Summertime Granola: Citrus Zest, Coconut Flakes and a pat of Butter

June 15, 2013 § 4 Comments

Southwest summertime mornings begin with a heavy mugginess and cicada songs.  By midday, streets and trees are empty.  Kids swim and eat popsicles; reptiles, birds and ground animals sleep in the shade of mesquite trees and behind/under big rocks.  By evening, we all venture out again: The birds take dust baths, the tortoises dye their faces maroon with prickly pear fruit and the people… we can be found moving slow or sitting in chairs with big floppy hats, ice cold beer or lemonade in hand.

We’re in the thick of summer down here in Tucson.  And in my long absence from recipe updating, I’ve been puttering around the kitchen, attempting to throw together simple, low-key meals that not only require a short-blast of oven/stove time, but also taste a little spring-like (think: fresh herbs, tropical fruits, citrus).  This recipe channels the tropical/citrus flavor profile with sweetened, thick coconut flakes and plenty of citrus zest.  While I’ve posted a couple granola recipes on this blog (lest we forget the clumpy granola addiction of 2010) — this one shies away from nut butters and embraces a sweeter, lighter ingredient list.  Below is my favorite summertime version, but as always, feel free to add/subtract to your liking.


4 cups rolled oats
2/3 cup large coconut flakes, sweetened
1/2 cup cashews, raw
1/2 cup pistachios, shelled & raw
1/2 cup walnuts, halved & raw
1/4 cup pepitas
1/4 cup sunflower seeds

zest from 1 orange
2 tablespoons butter, salted
1/3 cup agave nectar


1.  Preheat oven to 300 degrees.  In a large bowl, combine dry ingredients and toss.

2. In a small sauce pan, melt butter and agave.  Remove from heat.  Add orange zest and stir.  Pour liquids onto dry ingredients and toss until incorporated.

3. Spread oats onto a large baking sheet in an even layer.  Bake 15-20 minutes, tossing half-way.  Remove from oven when golden brown; the granola may still be damp to the touch.  Let cool completely.  Store in an airtight container.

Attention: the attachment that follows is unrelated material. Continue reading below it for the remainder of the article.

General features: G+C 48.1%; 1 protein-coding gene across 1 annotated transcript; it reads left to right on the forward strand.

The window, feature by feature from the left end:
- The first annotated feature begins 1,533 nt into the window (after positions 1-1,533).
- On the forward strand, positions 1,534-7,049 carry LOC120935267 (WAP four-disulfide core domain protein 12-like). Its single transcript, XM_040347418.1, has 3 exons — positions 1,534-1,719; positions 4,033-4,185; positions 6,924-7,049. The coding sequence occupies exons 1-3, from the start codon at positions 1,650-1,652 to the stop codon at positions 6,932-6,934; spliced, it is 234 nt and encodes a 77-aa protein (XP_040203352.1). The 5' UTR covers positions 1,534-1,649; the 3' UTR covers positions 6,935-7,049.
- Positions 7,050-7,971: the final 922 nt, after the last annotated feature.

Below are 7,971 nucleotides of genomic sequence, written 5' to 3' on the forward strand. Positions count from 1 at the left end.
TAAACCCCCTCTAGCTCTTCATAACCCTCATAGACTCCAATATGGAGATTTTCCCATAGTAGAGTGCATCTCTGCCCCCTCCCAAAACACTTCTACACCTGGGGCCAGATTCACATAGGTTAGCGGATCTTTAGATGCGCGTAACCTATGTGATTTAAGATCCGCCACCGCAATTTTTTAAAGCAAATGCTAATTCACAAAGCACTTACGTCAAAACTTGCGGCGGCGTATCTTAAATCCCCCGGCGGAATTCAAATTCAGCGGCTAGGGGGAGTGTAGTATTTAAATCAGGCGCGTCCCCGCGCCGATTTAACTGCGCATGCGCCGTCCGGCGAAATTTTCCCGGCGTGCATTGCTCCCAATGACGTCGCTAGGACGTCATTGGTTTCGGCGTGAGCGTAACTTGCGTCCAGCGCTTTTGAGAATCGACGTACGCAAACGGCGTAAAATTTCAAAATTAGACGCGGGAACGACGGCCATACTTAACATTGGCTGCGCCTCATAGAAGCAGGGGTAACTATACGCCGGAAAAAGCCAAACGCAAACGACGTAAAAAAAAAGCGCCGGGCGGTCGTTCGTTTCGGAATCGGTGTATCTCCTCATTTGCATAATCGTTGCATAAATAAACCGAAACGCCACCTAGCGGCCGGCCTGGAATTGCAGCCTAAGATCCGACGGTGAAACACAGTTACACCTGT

DIET NOTES: gluten-free*
*GF oats required


Snappy Ginger Cookies, with Almond Flour

December 8, 2011 § 1 Comment

This weekend I’ll be traipsing around one of my old stompin’ grounds with two chums.  We’ll drink coffee, bundled up in a dozen layers, and ogle over this weeks’ farm bounty.  I made my ladies a batch of these snappy cookies (inspired by a favorite nook on the interwebs: ComfyBelly) so we have something to nosh while vegetable perusing.

I made a few batches of these cookies yesterday and left one sheet on the countertop for my family to nibble.  This morning, as I blearily headed into the kitchen to put on a pot of hot water, there wasn’t a cookie crumb to be found.  To put it another way: They’re addictive.  Hot, out of the oven, they’re chewy and soft; let them cool and they’ll harden and “snap.”

One thing to note: I grind my own almond flour.  As you can see from the photographs, my flour is chunky and not as finely ground as almond flour purchased at the grocery store or blended in a VitaMix.  Head over to ComfyBelly’s site to see how these cookies look with almond flour that is more finely ground.

2 cups almond flour
1/4 teaspoon sea salt
1/4 teaspoon baking soda
1 + 1/2 teaspoon cinnamon
1/2 teaspoon cloves
3/4 teaspoon ginger
1/4 teaspoon nutmeg
1/4 teaspoon all spice
4 tablespoons butter, melted
1/3 cup honey


1. Preheat oven to 250 degrees on convection.  Grease two cooking sheets and set aside.